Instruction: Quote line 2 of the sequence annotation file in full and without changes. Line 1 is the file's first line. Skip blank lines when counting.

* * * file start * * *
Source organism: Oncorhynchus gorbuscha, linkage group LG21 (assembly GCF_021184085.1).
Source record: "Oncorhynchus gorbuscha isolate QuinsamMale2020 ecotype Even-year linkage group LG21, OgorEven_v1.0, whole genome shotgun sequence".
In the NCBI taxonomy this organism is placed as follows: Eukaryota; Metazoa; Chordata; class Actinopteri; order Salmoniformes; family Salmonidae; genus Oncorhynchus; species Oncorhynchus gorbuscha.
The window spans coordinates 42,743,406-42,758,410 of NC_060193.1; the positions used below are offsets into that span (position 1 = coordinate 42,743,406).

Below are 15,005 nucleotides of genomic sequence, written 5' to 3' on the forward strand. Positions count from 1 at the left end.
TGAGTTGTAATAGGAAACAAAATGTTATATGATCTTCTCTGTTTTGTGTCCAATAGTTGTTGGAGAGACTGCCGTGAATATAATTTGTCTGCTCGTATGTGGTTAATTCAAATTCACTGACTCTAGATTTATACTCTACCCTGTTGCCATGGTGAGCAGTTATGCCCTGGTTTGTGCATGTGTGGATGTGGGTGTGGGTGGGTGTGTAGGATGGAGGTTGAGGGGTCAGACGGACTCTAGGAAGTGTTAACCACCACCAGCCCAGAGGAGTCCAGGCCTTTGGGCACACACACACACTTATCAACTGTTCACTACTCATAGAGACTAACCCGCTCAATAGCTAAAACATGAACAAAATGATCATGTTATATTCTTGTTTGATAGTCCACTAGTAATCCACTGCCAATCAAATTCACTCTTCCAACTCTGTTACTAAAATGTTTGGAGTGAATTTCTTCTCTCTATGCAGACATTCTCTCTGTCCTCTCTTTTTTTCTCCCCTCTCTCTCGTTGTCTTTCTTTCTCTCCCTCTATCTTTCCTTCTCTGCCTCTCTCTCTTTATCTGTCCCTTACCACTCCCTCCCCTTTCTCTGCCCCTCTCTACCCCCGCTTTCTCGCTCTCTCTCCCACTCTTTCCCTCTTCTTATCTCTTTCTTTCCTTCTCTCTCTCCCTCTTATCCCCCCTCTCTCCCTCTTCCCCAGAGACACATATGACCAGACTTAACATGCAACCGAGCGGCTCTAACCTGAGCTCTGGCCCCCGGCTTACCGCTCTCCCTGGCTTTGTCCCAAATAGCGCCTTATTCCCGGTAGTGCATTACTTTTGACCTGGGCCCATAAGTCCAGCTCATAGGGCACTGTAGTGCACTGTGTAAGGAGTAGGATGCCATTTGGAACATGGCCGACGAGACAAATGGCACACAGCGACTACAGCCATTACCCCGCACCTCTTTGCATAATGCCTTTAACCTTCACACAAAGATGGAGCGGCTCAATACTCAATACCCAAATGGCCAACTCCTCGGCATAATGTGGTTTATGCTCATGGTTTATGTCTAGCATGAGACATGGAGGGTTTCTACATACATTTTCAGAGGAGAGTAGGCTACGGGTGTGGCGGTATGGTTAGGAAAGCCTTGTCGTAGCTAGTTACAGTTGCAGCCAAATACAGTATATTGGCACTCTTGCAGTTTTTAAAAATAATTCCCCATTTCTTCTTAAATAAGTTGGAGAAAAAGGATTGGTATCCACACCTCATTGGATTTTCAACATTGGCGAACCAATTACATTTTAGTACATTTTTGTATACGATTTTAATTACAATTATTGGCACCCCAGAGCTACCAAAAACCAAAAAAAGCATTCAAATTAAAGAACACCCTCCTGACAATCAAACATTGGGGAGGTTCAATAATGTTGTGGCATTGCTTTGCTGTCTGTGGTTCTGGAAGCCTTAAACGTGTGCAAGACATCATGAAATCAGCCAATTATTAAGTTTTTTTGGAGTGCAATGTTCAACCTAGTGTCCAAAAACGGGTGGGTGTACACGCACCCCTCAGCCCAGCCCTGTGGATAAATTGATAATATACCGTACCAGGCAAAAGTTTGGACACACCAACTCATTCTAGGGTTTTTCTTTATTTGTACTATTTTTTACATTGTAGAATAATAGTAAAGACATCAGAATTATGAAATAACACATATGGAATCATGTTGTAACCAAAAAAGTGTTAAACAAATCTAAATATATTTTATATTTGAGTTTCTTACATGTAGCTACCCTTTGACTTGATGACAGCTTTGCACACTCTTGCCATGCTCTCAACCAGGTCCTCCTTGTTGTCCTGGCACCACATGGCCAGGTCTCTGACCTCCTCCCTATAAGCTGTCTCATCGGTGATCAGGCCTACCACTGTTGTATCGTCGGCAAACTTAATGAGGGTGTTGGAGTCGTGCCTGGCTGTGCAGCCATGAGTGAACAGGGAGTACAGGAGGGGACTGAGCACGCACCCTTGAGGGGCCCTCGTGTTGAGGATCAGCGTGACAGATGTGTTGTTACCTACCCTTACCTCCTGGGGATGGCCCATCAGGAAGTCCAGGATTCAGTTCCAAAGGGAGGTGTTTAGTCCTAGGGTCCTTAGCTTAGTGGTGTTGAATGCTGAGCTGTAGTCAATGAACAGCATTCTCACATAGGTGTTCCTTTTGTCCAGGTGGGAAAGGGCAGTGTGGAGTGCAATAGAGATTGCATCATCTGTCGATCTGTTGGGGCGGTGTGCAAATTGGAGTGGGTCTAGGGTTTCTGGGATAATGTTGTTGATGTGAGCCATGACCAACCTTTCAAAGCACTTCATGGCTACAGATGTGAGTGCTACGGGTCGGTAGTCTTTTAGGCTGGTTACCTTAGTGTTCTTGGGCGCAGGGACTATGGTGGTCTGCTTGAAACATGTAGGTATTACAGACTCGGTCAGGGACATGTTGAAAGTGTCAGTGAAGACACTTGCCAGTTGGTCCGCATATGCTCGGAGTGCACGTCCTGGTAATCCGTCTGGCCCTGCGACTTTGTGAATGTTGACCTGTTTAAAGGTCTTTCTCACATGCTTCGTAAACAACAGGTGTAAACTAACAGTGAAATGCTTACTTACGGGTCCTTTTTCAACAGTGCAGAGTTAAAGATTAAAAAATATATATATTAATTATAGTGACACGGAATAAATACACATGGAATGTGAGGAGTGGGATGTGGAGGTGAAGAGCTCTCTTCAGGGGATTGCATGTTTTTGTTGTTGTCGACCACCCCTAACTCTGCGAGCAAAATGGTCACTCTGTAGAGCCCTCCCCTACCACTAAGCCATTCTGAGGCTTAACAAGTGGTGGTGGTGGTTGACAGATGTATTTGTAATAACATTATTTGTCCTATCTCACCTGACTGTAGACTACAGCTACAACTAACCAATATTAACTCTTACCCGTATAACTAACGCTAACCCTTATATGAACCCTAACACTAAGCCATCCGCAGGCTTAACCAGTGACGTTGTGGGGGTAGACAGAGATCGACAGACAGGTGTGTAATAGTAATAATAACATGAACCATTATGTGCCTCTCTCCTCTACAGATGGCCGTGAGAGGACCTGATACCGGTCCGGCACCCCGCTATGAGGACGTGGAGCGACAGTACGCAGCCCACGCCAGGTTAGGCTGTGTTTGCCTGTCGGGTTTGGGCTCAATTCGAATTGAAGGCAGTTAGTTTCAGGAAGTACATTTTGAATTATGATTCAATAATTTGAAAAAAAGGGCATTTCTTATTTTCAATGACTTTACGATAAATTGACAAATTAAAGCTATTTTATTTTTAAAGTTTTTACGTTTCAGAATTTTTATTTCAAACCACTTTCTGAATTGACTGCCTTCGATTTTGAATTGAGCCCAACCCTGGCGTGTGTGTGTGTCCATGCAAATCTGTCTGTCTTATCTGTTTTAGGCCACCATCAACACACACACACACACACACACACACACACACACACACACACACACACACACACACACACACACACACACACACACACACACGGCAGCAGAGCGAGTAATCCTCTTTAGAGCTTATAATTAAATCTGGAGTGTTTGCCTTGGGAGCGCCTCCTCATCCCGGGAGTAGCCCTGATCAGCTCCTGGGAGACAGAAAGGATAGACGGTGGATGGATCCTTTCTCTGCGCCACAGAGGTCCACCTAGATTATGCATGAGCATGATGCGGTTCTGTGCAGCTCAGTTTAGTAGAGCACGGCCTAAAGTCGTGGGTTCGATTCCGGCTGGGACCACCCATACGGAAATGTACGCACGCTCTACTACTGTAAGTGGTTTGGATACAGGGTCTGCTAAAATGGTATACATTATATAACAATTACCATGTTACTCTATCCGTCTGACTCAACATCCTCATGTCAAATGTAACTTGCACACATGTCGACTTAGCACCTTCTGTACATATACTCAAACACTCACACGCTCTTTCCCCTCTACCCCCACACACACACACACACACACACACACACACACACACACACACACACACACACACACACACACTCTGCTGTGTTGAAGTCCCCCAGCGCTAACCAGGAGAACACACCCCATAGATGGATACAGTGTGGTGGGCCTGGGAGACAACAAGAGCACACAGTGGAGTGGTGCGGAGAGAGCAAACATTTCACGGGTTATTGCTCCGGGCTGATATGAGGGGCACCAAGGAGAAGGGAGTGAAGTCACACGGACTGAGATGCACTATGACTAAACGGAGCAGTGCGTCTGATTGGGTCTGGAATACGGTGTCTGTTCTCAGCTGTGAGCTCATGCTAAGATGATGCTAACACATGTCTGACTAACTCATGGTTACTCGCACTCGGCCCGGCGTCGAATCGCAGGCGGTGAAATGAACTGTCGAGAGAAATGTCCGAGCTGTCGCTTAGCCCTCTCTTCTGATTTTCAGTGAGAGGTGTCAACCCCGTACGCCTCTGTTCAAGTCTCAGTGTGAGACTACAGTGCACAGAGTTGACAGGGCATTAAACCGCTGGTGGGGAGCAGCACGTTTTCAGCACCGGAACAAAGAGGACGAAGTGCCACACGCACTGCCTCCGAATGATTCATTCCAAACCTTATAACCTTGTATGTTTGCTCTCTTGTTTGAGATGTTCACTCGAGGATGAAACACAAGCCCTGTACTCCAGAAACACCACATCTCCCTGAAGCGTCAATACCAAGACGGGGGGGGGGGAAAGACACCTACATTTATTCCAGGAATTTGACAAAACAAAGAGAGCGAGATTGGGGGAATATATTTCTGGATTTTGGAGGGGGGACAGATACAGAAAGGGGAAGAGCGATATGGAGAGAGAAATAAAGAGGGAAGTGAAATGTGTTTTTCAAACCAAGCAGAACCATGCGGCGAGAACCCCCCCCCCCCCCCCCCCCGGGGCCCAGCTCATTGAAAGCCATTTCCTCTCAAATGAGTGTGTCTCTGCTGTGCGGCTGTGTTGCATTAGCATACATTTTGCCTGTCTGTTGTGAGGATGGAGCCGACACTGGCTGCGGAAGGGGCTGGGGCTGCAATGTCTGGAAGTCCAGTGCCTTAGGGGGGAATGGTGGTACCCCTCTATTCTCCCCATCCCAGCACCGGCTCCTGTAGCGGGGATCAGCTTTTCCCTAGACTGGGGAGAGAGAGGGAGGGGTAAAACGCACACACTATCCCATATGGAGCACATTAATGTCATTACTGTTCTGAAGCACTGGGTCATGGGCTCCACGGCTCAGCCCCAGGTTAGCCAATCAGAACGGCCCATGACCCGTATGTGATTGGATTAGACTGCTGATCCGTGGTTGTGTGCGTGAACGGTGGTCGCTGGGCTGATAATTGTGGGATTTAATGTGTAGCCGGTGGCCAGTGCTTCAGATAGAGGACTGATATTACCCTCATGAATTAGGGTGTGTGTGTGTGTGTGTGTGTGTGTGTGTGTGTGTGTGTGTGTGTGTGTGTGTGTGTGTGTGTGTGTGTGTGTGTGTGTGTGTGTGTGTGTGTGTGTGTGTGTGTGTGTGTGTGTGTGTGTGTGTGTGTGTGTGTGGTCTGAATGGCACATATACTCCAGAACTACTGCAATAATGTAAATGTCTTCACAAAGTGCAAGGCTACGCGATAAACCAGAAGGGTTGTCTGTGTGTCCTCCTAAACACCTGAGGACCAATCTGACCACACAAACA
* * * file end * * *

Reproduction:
Source record: "Oncorhynchus gorbuscha isolate QuinsamMale2020 ecotype Even-year linkage group LG21, OgorEven_v1.0, whole genome shotgun sequence".